The other effect of more rare diseases that are incurable is this. Can I escape being disabled? How inevitable is it for some of us to wind up with our bodies breaking us down? My body is out to get me. How can I function like this? What is next? Is breathing going to become a forbidden act because of something rare and genetic?

How can something like this really be rare too? Some of the research I did today indicates it is related to acne, though it is not acne. What if it is not as rare as all that? What if more people have it, undiagnosed and are losing out on their quality of life?

At this time there is no treatment. I will be updating my disabilities page, and I will find ways to help others like me. The more people who know, the more the odds of a treatment being created increase. I currently treat the breast area with a steroid cream, though, this is dangerous to do for your genitalia, and therefore half of my effected area is untreatable.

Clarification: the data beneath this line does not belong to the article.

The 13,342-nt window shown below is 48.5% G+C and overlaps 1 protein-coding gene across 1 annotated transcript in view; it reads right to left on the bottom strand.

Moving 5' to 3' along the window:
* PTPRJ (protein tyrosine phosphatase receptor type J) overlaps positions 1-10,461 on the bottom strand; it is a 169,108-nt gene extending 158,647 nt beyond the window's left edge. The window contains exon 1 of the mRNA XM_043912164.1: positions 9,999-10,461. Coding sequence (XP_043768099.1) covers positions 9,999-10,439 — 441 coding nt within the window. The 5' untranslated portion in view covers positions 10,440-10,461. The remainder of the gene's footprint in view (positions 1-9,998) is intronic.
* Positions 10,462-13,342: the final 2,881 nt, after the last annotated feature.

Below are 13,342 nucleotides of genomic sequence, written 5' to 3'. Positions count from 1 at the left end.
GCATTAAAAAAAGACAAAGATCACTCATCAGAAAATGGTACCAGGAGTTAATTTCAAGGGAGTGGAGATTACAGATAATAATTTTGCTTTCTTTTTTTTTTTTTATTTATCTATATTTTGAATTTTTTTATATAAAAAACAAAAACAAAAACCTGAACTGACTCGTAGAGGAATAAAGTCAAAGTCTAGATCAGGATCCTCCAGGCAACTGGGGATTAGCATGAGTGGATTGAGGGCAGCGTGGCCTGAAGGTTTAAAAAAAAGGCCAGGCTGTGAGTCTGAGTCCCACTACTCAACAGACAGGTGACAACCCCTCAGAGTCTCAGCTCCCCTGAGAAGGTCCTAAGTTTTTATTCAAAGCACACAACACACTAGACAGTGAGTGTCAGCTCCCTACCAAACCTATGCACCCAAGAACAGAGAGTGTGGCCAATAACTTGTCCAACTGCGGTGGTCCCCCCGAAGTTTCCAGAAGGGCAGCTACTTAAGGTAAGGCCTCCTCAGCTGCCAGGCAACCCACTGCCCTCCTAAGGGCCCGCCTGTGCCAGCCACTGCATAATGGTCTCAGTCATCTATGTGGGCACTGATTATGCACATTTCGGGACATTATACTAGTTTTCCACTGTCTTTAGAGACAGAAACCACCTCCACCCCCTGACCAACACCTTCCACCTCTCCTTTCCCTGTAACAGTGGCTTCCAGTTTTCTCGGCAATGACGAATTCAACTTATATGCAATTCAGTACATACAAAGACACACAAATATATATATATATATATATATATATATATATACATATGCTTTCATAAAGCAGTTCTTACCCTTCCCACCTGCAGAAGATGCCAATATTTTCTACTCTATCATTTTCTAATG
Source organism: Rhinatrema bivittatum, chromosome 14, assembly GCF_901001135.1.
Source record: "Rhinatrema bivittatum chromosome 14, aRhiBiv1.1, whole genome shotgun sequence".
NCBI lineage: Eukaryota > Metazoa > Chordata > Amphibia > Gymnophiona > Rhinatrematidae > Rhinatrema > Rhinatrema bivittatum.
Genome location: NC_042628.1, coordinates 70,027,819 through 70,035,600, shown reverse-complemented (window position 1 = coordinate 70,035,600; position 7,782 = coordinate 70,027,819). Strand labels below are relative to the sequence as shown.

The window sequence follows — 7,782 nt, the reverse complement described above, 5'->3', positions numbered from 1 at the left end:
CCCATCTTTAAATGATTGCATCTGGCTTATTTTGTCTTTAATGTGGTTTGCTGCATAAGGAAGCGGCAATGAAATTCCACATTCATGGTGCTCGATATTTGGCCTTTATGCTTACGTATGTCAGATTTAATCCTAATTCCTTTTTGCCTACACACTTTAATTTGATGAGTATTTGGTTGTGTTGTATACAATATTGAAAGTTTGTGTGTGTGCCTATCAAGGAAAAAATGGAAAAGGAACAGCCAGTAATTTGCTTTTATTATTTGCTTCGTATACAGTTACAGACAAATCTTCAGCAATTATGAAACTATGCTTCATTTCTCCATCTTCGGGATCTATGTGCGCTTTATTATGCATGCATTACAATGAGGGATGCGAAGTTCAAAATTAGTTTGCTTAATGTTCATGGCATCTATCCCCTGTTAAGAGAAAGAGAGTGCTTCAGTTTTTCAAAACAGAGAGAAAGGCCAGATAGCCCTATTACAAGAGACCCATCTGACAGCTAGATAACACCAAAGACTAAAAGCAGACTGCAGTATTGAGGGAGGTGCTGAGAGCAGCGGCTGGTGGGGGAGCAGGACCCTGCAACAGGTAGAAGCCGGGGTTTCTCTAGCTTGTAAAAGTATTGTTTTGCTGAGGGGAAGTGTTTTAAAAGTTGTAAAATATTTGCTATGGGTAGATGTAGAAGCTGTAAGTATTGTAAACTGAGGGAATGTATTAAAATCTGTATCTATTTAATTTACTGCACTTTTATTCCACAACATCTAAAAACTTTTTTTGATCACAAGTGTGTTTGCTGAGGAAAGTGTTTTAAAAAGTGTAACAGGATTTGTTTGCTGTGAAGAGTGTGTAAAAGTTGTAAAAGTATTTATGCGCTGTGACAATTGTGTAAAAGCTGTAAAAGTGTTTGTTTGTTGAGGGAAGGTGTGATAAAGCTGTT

There is nothing that relieves the pressure, beyond bursting the abscesses. There is nothing that relieves the burning sensation, and there is nothing I can use to cut down on the sweat. Sometimes saline solution helps to dry me out, but, there is nothing that has a permanent or even reliable effect. Antibiotics have helped some, during the worst part of the cycle, yet not for me.

I am tired of being rare. I am tired of waking up in the middle of the night and squeezing puss out of my breasts. I am tired of denying myself sex, when I truly want it, because I fear being disgusting or the pain is too great. Sex is important to most people, me included, but my body is attacking itself and eventually my genetalia may be scarred so deeply that I can no longer function sexually.